Let $f(z)$ be a holomorphic function in an annulus $A(z_0,r_1,r_2)$ with $0\leq r_1\leq r_2$
Consider the Laurent expansion $f(z) = \sum_{n=-\infty}^{\infty} a_n (z-z_0)^n$
How do I show that the analytic part and principal part of the series converges for $|z-z_0| <r_2$ and $|z-z_0|>r_1$ respectively?

What I tried to do:
For Analytic part; $\sum_{n=0}^{\infty} a_n (z-z_0)^n$
Consider $\Omega = D(0,r_2)$
$f(z)$ is holomorphic in $\Omega$ , so we can rewrite f(z) as
$f(z) = c_0 +c_1 (z-w) +c_2 (z-w)^2 + ... = \sum_{n=0}^{\infty} c_n (z-w)^n $ where the series converges for $|z-w|< r_2 $
Take $w=z_0$
Then $\sum_{n=0}^{\infty} c_n (z-w)^n = \sum_{n=0}^{\infty} c_n (z-z_0)^n =\sum_{n=0}^{\infty} a_n (z-z_0)^n $ by uniqueness of Laurent series
so we say that the Analytic part converges for $|z-z_0| <r_2$

For the principal part,
we do by the same argument?

Can somebody please tell me I'm on the right track? Or I should consider using $limsup$ etc to prove the convergence?

  • $\begingroup$ What is the definition of Laurent expansion that you're using? $\endgroup$
    – user149874
    Sep 27, 2015 at 6:44
  • $\begingroup$ definition of laurent expansion? sorry I don't what u mean.... $\endgroup$
    – marco
    Sep 27, 2015 at 6:51
  • $\begingroup$ I mean, what exactly do you mean when you say$f(z)=\sum a_n(z-z_0)^n$? Are the $a_n$ defined in terms of integrals, derivatives, or something else? $\endgroup$
    – user149874
    Sep 27, 2015 at 6:58
  • $\begingroup$ ah... $a_n = \frac{1}{2\pi i} \int_{C(z_0 ,r)} \frac{f(w)}{(w-z_0)^{n+1}} dw$ where $ n = 0,+- 1,+-2,..., r_1 <r<r_2 $ $\endgroup$
    – marco
    Sep 27, 2015 at 7:08

1 Answer 1


I'm going to take $z_0=0$ for simplicity. For $\rho_1, \rho_2$ with $r_1 < \rho_1 < \rho_2 < r_2$, and for $z$ with $\rho_1 < |z| < \rho_2$, Cauchy's integral formula applied to the annulus $\{ \rho_1 \leq |w| \leq \rho_2\}$ gives us that

$$f(z)= \frac{1}{2\pi i} \int_{|w|=\rho_2} \frac{f(w)}{w-z} \ \mathrm{d}w - \frac{1}{2 \pi i} \int_{|w|=\rho_1} \frac{f(w)}{w-z} \ \mathrm{d}w.$$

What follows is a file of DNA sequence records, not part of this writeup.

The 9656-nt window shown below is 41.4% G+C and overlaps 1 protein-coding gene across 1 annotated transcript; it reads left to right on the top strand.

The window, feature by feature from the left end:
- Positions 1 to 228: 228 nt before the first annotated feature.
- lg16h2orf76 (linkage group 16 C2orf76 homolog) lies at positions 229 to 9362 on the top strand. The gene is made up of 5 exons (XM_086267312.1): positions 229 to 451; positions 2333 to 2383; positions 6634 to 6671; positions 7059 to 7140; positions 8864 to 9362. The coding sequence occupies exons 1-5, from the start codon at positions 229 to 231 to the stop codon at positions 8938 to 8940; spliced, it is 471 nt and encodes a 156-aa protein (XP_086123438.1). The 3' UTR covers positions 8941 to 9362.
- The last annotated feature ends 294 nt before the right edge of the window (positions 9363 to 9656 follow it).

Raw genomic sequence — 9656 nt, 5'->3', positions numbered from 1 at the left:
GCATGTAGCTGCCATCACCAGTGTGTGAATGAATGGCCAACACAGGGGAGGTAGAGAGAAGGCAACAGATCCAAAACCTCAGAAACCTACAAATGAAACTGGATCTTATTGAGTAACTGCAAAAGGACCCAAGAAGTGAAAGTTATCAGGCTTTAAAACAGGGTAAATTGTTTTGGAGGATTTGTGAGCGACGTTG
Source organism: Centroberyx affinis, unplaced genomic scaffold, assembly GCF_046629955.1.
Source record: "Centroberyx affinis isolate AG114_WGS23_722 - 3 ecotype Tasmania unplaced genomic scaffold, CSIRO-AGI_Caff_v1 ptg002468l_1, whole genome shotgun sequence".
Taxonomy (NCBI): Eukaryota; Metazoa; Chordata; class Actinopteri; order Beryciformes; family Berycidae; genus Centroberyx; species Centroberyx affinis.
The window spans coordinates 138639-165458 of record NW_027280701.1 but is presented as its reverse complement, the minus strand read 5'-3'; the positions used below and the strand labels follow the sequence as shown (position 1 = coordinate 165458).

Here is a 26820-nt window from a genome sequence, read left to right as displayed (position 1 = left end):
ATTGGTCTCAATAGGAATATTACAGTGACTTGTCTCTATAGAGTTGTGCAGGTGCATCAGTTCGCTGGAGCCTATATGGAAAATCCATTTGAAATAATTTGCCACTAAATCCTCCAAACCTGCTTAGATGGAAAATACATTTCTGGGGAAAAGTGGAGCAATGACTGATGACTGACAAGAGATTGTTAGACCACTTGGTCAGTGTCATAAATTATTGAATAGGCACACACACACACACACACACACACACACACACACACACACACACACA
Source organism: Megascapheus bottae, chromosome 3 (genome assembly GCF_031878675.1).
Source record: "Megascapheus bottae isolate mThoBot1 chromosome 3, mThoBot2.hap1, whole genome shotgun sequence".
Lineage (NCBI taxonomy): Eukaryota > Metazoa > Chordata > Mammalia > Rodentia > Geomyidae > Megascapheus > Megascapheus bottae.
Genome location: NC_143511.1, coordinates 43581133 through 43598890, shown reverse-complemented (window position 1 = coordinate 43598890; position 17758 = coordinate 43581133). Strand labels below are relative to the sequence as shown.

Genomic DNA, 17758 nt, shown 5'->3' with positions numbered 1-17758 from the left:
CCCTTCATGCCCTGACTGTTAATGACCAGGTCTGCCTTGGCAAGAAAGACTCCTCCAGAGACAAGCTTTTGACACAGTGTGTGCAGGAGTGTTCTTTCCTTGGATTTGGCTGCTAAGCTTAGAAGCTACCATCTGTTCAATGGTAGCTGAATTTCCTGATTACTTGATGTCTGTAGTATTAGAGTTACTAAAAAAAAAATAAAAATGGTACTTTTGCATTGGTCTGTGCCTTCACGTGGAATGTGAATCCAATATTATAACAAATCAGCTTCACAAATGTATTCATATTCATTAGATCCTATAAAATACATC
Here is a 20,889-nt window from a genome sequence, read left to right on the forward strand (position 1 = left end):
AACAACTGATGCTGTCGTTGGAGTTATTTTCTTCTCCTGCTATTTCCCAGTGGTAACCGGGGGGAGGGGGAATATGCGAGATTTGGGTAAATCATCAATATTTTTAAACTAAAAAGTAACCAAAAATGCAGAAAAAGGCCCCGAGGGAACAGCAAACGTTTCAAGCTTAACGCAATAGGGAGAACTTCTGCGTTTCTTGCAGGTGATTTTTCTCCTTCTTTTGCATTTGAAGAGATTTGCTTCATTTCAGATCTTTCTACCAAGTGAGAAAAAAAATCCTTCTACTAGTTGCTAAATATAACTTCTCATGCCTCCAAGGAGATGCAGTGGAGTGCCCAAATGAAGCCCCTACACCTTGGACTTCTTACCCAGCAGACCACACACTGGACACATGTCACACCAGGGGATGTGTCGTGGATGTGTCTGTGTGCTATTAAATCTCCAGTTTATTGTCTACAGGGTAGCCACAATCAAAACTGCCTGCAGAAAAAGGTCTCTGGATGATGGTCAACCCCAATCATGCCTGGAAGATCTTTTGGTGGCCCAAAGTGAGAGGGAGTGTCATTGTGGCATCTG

In the first integral we can write

$$\frac{f(w)}{w-z} = \sum_{n=0}^\infty \frac{z^nf(w)}{w^{n+1}},$$

and for each $z$ with $|z| < \rho_2$ this sum converges aboslutely uniformly on the circle $\{|w|=\rho_2\}$.

[Added in response to comment: there exists a positive real number $M$ such that $|f(w)| \leq M$ on $\{|w|=\rho_2\}$. Then for all $w, z$ with $|w|=\rho_2$ and $|z|<\rho_2$, and all $n \geq 0$, we have

$$\Bigg|\frac{z^nf(w)}{w^{n+1}}\Bigg| \leq \frac{M}{\rho_2} \Bigg(\frac{|z|}{\rho_2}\Bigg)^n.$$

The right-hand side converges (it's a geometric series with ratio $|z|/\rho_2 <1$) so the claimed sum converges absolutely uniformly on the circle by the Weierstrass M-test.]

So the first integral is equal to

$$\sum_{n=0}^\infty z^n \frac{1}{2\pi i} \int_{|w|=\rho_2} \frac{f(w)}{w^{n+1}} \ \mathrm{d}w,$$

and this converges and is valid on the whole of $\{|z| < \rho_2\}$. Letting $\rho_2 \rightarrow r_2$, we see that the positive part of the Laurent series converges on $\{|z| < r_2\}$.

For the negative part, do a similar expansion with $w^n/z^{n+1}$.

  • $\begingroup$ sorry, but how do you know that for each $z$ with $|z|<\rho_2$ , the sum converges absolutely uniformly? $\endgroup$
    – marco
    Sep 27, 2015 at 7:55
  • $\begingroup$ @marco I've added an explanation to my answer. $\endgroup$
    – user149874
    Sep 27, 2015 at 8:19

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